Yoshihiro Tanaka, MD, PhD, on Predicting Bleeding Risk in Patients With AFib Taking DOACs
In this podcast, Yoshihiro Tanaka, MD, PhD, answers our questions about his team's study on predicting bleeding risk among patients with atrial fibrillation who are taking direct oral anticoagulants instead of warfarin. He also presented these findings at the American Heart Association’s Scientific Sessions 2021.
- Tanaka Y, Lancki N, Khan S, Martin K, Passman RS. New bleeding risk prediction model for patients with atrial fibrillation on direct oral anticoagulants. Paper presented at: American Heart Association’s Scientific Sessions 2021; November 13-16, 2021; Virtual. https://www.abstractsonline.com/pp8/?_ga=2.35875360.1285494533.1632235753-403355333.1630439276#!/9349/presentation/7276
Yoshihiro Tanaka, MD, PhD, is a research fellow at the Center for Arrhythmia Research at the Feinberg School of Medicine at Northwestern University.
Amanda Balbi: Hello, and welcome to another installment of Podcasts360—your go-to resource for medical news and clinical updates. I’m your moderator, Amanda Balbi with Consultant360.
Today I’m speaking with Dr Yoshihiro Tanaka, MD, PhD, who is a research fellow at the Center for Arrhythmia Research at the Feinberg School of Medicine at Northwestern University. He recently presented his team’s study, “New Bleeding Risk Prediction Model for Patients with Atrial Fibrillation on Direct Oral Anticoagulants,” at the American Heart Association’s Scientific Sessions 2021, which he will be speaking with us about today.
To start, can you give us an overview of your study and its findings?
Yoshihiro Tanaka: Direct oral anticoagulants (DOACs) are more commonly prescribed in patients with atrial fibrillation, and because I think DOACs for stroke prevention is equivalent to warfarin with less bleeding complications.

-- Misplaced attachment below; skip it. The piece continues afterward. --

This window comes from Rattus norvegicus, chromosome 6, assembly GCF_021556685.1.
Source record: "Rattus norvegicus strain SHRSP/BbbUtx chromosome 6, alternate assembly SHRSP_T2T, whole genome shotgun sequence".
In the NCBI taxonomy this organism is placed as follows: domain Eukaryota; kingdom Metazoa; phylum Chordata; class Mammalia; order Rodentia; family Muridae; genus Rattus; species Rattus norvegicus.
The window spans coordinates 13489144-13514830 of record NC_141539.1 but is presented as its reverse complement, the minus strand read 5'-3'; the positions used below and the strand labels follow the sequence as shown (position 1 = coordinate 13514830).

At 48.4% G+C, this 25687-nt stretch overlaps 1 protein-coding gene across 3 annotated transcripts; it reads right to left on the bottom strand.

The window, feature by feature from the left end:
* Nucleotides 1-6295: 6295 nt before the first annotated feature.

Several risk prediction models for bleeding least are currently available. However, these risk scores were developed in patients on warfarin, the conventional type of anticoagulant. Therefore, the development of new risk prediction models for bleeding specific to DOACs is essential for accurate prediction of bleeding risk and the prevention of serious complications.
Therefore, we examined whether a DOAC-specific risk prediction model will have better prediction ability compared with the conventional one for 1-year and 3-year major bleeding risk events.
Amanda Balbi: So, can you tell us a little bit more about the prediction model, what factors are included, and how clinicians might be able to use it?
Yoshihiro Tanaka: To make a prediction model, we used the Cox regression model to identify a significant predictor in a univariate model. Given we found a significant association between some factors with major breeding risk, all those factors are incorporated into the multivariate Cox proportional hazards model. Harrel’s c-statistics were useful for the discrimination and the Hosmer-Lemeshow test for calibration.
Amanda Balbi: Perfect. So how can clinicians use your findings in clinical practice? How can they implement them?
Yoshihiro Tanaka: In this study, the final model involves age, race, body mass index, in addition to all the components of the CH2AD2-VASc score, this is used for bleeding risk prediction in patient on anticoagulants.
It is reported that there is a huge racial disparity in the cardiovascular event rate in patients with atrial fibrillation. So, adding race and the body mass index to the conventional risk model can improve the prediction of bleed ability. This really makes sense.
Race and BMI information are easily available in daily clinical practice, so clinicians should pay more attention to their racial or BMI information when you see patients with atrial fibrillation on DOACs.
Amanda Balbi: Perfect. So, what is the importance of race in your prediction model, and how is that a new thing compared to other prediction models?
Yoshihiro Tanaka: Generally speaking, White patients are more likely to have incident atrial fibrillation compared with Black patients, but cardiovascular complications are more likely happening in Black patients compared with White patients.
This is probably because Black patients have more cardiovascular comorbidities compared with White patients. Educational or socioeconomic disparities may cause these huge disparities. So, race has a lot of meaning in patient control.
Amanda Balbi: What is the next step in your research in this area?
Yoshihiro Tanaka: In this study, we compared the risk prediction ability with a conventional reported prediction ability. So, we have to validate our results using other populations, such as the Asian population or more general population. Because, in this study we mainly included patients who visited our institutions, which means this study included a very high-risk population. So, we don't know the efficacy of this prediction model on the general population or low-risk patients.
Amanda Balbi: Great. Thank you so much for speaking with me and answering my questions about your research.
Yoshihiro Tanaka: Thank you for providing a precious opportunity to introduce our research.